Dopamine: a modulator of circadian rhythms/biological clock

Ravi Kant, Mahendra K. Meena, Monika Pathania


Circadian rhythm describes the physical, psychological, and behavioural patterns of living organisms that respond to day and night light levels. The important bodily functions like hunger, sleep, gastrointestinal motility, mood, coordination, body temperature, gene transcription, sensory perceptions, sleep-wake cycles and hormone release etc are influenced by circadian rhythm. Abnormal circadian rhythm may result obesity, depression, diabetes, seasonal affective disorder, bipolar disorders and various sleep disorders. The neuromodulator dopamine, originate from small groups of neurons in the mesencephalon (the ventral tegmental area, the substantia nigra) and in the diencephalon. In the retina, olfactory bulb, striatum, midbrain, and hypothalamus, it has been shown to have that dopamine shows circadian like activities, where it regulates, clock genes in some of these areas. Thus, it is likely that dopamine is essential to mechanisms that maintain proper rhythmicity of these five brain areas. Dopamine receptors are located centrally and peripherally. Growing evidence that dopamine is involved in regulating circadian rhythms, either directly or indirectly, in the brain areas through various pathways and dopaminergic receptor groups centrally and peripherally, and plays vital role.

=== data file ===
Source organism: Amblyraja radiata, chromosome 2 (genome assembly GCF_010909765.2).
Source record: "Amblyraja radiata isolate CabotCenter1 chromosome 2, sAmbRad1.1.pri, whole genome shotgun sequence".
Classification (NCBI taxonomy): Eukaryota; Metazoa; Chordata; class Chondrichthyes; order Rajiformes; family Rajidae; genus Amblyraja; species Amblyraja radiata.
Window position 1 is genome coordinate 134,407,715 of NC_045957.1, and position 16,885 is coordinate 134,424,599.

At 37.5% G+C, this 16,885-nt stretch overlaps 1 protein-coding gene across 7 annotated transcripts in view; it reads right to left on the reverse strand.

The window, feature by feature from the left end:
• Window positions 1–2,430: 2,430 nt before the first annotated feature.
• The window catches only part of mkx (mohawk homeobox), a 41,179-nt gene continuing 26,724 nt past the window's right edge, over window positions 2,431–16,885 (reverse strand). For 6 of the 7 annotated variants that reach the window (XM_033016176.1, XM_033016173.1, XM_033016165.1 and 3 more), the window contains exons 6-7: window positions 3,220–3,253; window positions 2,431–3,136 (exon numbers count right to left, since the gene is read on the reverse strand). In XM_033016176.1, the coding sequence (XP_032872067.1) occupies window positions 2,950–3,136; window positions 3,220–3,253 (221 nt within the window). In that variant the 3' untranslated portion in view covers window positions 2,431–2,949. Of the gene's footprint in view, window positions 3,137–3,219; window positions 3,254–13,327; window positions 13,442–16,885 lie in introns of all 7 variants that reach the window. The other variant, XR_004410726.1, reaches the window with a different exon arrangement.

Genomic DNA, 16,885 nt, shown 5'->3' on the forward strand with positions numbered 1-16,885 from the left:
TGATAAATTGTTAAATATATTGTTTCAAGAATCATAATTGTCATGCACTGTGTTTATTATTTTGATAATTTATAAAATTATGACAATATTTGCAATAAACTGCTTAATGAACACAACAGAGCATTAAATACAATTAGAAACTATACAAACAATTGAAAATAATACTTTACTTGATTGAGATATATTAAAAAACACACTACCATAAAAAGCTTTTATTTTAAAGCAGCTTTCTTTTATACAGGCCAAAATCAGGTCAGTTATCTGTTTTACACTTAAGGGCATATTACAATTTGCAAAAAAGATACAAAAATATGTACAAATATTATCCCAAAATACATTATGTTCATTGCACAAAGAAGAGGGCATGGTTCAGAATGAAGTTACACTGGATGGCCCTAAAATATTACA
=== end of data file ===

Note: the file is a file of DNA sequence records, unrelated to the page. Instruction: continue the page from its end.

Circadian rhythm, Biological clock, Dopamine

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